Mozilla breaks ranks with Silicon Valley, comes out against CISPA


The goal of CISPA is to help companies beef up their defenses against hackers who steal business secrets, rob customers' financial information and wreak havoc on computer systems. The bill would remove legal barriers that discourage companies from sharing information about cyber threats. 

The measure, which includes only voluntary procedures for sharing information and no mandates, has broad support in the private sector. 

But privacy advocates, including the American Civil Liberties Union, the Center for Democracy and Technology and the Electronic Frontier Foundation, are lobbying against CISPA, warning that it would lead companies to hand over their customers' private information to military spy agencies.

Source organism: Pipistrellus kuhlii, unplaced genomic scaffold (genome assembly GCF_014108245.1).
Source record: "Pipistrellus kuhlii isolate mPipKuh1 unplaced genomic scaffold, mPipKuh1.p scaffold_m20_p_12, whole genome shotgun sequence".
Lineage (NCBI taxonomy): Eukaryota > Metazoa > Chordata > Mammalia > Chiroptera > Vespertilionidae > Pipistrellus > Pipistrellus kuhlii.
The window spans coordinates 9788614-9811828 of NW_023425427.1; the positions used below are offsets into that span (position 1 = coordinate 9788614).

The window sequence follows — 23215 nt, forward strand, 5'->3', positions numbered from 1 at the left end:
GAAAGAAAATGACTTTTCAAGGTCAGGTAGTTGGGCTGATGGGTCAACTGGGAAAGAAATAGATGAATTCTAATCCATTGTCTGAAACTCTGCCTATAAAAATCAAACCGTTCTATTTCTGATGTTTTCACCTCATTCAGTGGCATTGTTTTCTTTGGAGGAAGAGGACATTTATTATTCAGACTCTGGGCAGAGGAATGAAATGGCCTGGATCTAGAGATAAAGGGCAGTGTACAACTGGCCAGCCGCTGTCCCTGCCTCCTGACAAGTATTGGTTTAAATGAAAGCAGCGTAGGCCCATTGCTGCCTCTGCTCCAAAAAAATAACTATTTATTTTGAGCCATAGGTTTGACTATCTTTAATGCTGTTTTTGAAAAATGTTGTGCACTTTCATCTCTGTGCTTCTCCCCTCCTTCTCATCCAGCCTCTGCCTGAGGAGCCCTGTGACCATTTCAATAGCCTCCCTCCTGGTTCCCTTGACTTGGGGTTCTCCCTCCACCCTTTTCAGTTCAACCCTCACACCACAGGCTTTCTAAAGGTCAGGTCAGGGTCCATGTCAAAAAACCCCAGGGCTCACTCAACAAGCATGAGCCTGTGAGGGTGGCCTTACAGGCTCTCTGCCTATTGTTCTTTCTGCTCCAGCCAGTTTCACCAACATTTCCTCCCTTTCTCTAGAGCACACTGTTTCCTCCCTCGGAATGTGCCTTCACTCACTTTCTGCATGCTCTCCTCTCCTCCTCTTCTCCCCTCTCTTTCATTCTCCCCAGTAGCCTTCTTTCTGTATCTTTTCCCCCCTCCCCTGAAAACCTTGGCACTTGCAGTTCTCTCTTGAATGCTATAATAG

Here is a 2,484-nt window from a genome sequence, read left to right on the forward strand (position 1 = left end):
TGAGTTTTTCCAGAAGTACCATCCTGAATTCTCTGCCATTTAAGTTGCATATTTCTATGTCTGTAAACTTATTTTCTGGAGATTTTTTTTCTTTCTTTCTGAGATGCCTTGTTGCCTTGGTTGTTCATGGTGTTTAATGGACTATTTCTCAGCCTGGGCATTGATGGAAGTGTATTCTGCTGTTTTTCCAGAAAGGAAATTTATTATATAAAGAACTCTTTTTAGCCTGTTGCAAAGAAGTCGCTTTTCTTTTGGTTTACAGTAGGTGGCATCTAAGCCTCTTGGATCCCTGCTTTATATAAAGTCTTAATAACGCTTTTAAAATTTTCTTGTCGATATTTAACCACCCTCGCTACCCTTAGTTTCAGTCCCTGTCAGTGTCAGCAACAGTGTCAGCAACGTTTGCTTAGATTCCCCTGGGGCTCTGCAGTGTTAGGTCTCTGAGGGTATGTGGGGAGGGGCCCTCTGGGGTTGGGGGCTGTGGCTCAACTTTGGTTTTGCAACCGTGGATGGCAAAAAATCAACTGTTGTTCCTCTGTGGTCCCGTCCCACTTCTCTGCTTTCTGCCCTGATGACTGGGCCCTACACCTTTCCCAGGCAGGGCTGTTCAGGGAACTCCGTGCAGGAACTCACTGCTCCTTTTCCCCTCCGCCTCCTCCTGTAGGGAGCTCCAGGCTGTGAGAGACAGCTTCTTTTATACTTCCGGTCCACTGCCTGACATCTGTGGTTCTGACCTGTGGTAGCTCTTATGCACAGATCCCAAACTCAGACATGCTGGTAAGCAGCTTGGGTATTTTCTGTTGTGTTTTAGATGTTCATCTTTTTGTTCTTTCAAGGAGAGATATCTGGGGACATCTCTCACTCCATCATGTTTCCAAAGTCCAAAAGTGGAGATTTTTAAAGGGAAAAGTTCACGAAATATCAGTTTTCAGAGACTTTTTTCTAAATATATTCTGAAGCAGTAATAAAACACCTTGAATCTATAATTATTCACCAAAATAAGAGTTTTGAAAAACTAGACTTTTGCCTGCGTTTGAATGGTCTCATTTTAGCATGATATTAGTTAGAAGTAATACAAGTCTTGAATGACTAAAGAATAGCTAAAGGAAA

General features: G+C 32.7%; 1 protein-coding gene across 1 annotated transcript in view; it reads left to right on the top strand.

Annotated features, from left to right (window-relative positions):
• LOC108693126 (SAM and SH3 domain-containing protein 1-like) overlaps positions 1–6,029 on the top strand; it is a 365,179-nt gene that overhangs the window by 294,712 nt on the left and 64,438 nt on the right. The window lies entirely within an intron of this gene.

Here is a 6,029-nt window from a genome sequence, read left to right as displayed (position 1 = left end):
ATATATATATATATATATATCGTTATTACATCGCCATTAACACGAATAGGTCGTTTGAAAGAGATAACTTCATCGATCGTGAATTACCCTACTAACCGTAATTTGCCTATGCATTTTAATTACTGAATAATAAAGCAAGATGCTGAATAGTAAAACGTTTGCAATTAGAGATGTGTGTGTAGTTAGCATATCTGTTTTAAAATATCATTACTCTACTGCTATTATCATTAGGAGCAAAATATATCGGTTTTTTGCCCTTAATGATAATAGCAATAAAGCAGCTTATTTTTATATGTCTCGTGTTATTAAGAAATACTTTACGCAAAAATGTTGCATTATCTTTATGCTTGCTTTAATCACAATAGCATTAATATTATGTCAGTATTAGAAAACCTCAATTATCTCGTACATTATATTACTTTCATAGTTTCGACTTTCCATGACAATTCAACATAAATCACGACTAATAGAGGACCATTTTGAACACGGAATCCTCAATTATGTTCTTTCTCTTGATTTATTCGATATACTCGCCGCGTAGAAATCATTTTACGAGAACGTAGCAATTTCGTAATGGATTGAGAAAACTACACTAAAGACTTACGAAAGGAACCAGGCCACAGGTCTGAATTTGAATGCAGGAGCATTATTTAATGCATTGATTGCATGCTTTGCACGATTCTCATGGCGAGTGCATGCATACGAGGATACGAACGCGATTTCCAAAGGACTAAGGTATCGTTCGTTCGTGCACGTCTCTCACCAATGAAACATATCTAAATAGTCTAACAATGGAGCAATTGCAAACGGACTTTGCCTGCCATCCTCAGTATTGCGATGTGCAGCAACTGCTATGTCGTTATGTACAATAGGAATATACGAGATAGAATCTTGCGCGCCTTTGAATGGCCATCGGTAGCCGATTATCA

The White House has threatened to veto CISPA, saying it lacks adequate privacy protections and fails to protect critical infrastructure, such as electrical grids, banks and chemical plants.

Despite the veto threat, the House approved CISPA last week on a vote of 248-168. The White House and Senate Democratic leaders back a bill from Sens. Joe Lieberman (I-Conn.) and Susan CollinsSusan Margaret CollinsMcConnell, Flake clash over protecting Mueller probe Overnight Defense — Presented by Raytheon — Border deployment 'peaked' at 5,800 troops | Trump sanctions 17 Saudis over Khashoggi killing | Senators offer bill to press Trump on Saudis | Paul effort to block Bahrain arms sale fails Senators introduce bill to respond to Khashoggi killing MORE (Maine) that includes tougher privacy protections and would set mandatory security standards for critical infrastructure systems.

Mozilla's statement was first reported by Forbes.